Do you cringe when a meeting invite hits your Inbox? Do you feel like you sit in meetings to discuss meetings? Feel like meetings about what needs to get done are getting in the way of things actually getting done? As Project Managers, we are usually calling the majority of these meetings…all of us leverage a mix of the following: requirements gathering meetings, weekly team meetings, design meetings, deep dives, executive updates, and so on. In CNN’s article Best Jobs in America Money, IT Project Management was ranked the 5th best career and its biggest drawback …“Hours (and hours and hours) of meetings.”
I would like you to consider something as we move forward. If you hosted a 1hr meeting with 10 people and the average annual salary was $80,000 USD, that 1 meeting cost $392.16 Imagine now 6 months of a standard weekly project meeting with that team. The cost to the project would be $9,411.76 – to discuss status. I think downloading this calculator and running on the projector would remind the PM of the costs and really get people to call imperative, efficient meetings. Meet or Die is also a great calculator for illustrating meeting waste, with some humor.
So if we all agree that there are too many meetings, then why do we even have them? Well, there are still some very good reasons to have meetings…kick-off of a new project, final decisions, relationship building, and the fact that we send emails to someone in the next cubicle!
There are countless resources on effective meetings, but I am going to share some that are at the top of my list and those resources that you may find useful in developing your own skills. Many of them have the same list of items. Here we go…
- Not meeting…by effectively leveraging the use of memos and other meeting alternatives, your call for a meeting will be received with open arms. If you are calling meetings to discuss lunch for the next meeting, people will not be mentally engaged when joining your meetings. Can you share a status update in an effective memo? Can you grab the 3 folks needed to make a decision and buy them a cup of coffee in the cafe?
- Invite the right people…we have project teams, but if you don’t have an action item for your marketing rep, then don’t invite them! They will appreciate that you value their time. Don’t just invite people to feel important or you think it is polite.
- Pre-Wire ‘active’ members of the meeting…if they are presenting, if you are delivering a change, etc then you should get 5 minutes with those resources ahead of the meeting. It will help make sure they are ready to present, that they aren’t blind-sided by a change, etc. This will cut down on conflict, streamline decisions, and go a long way with you and your team members’ relationship.
- Develop an agenda & distribute before the meeting…a well prepared agenda will let your team know that your meeting is well thought out and has a purpose/objective. An agenda with action/items, owner, and timing will remind folks to be prepared for their item and allows you to stay on track with your meetings. Nothing is worse than going into a meeting were the host is flipping through their notes to find something to talk about.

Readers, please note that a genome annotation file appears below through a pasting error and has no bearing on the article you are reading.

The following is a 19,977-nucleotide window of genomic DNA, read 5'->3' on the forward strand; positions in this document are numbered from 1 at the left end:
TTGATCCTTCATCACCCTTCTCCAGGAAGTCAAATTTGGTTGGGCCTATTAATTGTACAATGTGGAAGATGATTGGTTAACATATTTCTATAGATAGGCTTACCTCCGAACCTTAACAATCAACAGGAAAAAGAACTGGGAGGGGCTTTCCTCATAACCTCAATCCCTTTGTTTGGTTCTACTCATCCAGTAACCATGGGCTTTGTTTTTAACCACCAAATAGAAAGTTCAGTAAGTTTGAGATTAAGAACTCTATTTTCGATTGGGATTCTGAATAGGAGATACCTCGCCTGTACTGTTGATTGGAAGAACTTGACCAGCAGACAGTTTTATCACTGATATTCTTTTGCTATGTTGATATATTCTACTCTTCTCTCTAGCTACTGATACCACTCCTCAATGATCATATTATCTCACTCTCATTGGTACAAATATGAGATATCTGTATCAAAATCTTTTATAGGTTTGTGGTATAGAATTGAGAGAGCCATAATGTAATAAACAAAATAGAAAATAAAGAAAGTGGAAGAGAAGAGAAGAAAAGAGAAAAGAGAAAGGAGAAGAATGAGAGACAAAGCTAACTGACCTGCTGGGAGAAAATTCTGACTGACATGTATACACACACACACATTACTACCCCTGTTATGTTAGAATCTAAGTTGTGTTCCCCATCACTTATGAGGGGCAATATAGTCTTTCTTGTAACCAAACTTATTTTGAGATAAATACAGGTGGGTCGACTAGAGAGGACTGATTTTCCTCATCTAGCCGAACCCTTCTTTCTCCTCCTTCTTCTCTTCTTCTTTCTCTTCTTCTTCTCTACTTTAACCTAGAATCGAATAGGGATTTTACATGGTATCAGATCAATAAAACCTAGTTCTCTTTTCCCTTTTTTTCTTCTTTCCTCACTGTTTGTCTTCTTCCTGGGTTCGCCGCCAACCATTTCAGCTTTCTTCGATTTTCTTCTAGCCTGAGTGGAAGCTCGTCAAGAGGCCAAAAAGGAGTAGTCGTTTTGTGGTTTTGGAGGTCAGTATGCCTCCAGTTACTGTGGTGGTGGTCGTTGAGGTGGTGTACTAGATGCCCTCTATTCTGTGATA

- Move from a passive agenda to action oriented agenda. My manager shared a resource called Meeting Excellence: 33 Tools to Lead Meetings That Get Results. Many meetings are simply status discussions…”how is the progress of SIT testing John?” The focus of an action agenda is to focus on results, give pre-meeting work for team members to bring, prioritize the agenda items, and identify the desired results.
- Don’t simply host a meeting…conduct the meeting. You need to listen to the discussion and make sure the discussions are staying on topic, the right questions are being asked, the team is engaged, items are not bloating into design sessions (unless it is of course a design session), and one person is not monopolizing the meeting.
- Provide a plan of action, clear next steps…who owns what? When is the next checkpoint or due date?
- Verify everyone’s understanding. You need to leave time for folks to ask questions and make sure they understand the plan of action. It’s funny, I can tell my 5 year-old son that after that game no more and he will say ok. But if I don’t get him to look at me in the eyes and say “yes dad, this is the last game” then we will undoubtedly have an issue. Get your team members to repeat back to you the action plan as it pertains to them.
- Send meeting minutes that same day to recap and provide written clarity around the discussions. This is also a good time to include some of the periphery players. Remember, you don’t invite them to be polite but you can ‘keep the in the loop’ through effective memos and project communications.
- Lastly, lessons learned should not just be for phase/project closure, but should be incorporated into the operations of your project. You need to check with the team members and make them feel included…Ask them if they feel the meetings are effective? Are the meetings covering the topics they need to hear about? Are the logistics okay (dial-in numbers, facilities, time). This could open a can of worms, but it is good to get feedback to ensure your meeting is not seen as the one can people can catch up on email and youtube browsing during.
One other thing…conflict is going to happen! How many of you have said “I will take silence as agreement?” and then 2 weeks later people seemed confused. A colleague of mine said “conflict is great, because it means people care about what we are working on and are engaged in the meeting.” More on that topic next week.
Here are some other good resources: